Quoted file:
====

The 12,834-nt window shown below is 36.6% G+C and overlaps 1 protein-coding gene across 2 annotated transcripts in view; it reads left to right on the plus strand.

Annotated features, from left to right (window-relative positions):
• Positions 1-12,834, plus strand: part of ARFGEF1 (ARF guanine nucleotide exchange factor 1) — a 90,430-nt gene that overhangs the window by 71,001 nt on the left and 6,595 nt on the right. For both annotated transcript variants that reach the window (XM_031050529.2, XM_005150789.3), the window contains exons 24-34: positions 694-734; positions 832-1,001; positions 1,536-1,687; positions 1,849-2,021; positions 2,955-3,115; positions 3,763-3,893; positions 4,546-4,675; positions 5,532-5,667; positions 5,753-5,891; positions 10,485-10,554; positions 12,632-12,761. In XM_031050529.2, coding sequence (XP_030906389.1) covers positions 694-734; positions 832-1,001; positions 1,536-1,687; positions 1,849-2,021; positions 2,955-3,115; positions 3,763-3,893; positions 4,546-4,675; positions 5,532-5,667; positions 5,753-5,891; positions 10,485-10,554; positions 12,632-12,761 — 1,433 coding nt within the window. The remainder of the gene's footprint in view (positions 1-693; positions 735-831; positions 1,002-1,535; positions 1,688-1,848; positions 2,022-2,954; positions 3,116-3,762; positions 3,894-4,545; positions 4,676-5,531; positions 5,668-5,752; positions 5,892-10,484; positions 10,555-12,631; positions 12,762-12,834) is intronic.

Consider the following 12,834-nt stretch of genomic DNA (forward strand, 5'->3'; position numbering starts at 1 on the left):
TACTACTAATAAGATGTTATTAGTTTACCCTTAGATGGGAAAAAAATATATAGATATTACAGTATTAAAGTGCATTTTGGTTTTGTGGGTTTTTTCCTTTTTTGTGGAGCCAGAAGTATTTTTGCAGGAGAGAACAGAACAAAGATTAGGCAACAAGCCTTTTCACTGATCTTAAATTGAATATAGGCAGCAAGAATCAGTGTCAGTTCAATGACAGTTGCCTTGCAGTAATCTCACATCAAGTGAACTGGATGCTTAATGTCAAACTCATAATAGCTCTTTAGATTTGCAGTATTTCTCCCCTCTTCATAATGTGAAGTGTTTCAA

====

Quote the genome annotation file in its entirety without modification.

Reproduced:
The 12,834-nt window shown below is 36.6% G+C and overlaps 1 protein-coding gene across 2 annotated transcripts in view; it reads left to right on the plus strand.

Annotated features, from left to right (window-relative positions):
• Positions 1-12,834, plus strand: part of ARFGEF1 (ARF guanine nucleotide exchange factor 1) — a 90,430-nt gene that overhangs the window by 71,001 nt on the left and 6,595 nt on the right. For both annotated transcript variants that reach the window (XM_031050529.2, XM_005150789.3), the window contains exons 24-34: positions 694-734; positions 832-1,001; positions 1,536-1,687; positions 1,849-2,021; positions 2,955-3,115; positions 3,763-3,893; positions 4,546-4,675; positions 5,532-5,667; positions 5,753-5,891; positions 10,485-10,554; positions 12,632-12,761. In XM_031050529.2, coding sequence (XP_030906389.1) covers positions 694-734; positions 832-1,001; positions 1,536-1,687; positions 1,849-2,021; positions 2,955-3,115; positions 3,763-3,893; positions 4,546-4,675; positions 5,532-5,667; positions 5,753-5,891; positions 10,485-10,554; positions 12,632-12,761 — 1,433 coding nt within the window. The remainder of the gene's footprint in view (positions 1-693; positions 735-831; positions 1,002-1,535; positions 1,688-1,848; positions 2,022-2,954; positions 3,116-3,762; positions 3,894-4,545; positions 4,676-5,531; positions 5,668-5,752; positions 5,892-10,484; positions 10,555-12,631; positions 12,762-12,834) is intronic.

Consider the following 12,834-nt stretch of genomic DNA (forward strand, 5'->3'; position numbering starts at 1 on the left):
TACTACTAATAAGATGTTATTAGTTTACCCTTAGATGGGAAAAAAATATATAGATATTACAGTATTAAAGTGCATTTTGGTTTTGTGGGTTTTTTCCTTTTTTGTGGAGCCAGAAGTATTTTTGCAGGAGAGAACAGAACAAAGATTAGGCAACAAGCCTTTTCACTGATCTTAAATTGAATATAGGCAGCAAGAATCAGTGTCAGTTCAATGACAGTTGCCTTGCAGTAATCTCACATCAAGTGAACTGGATGCTTAATGTCAAACTCATAATAGCTCTTTAGATTTGCAGTATTTCTCCCCTCTTCATAATGTGAAGTGTTTCAA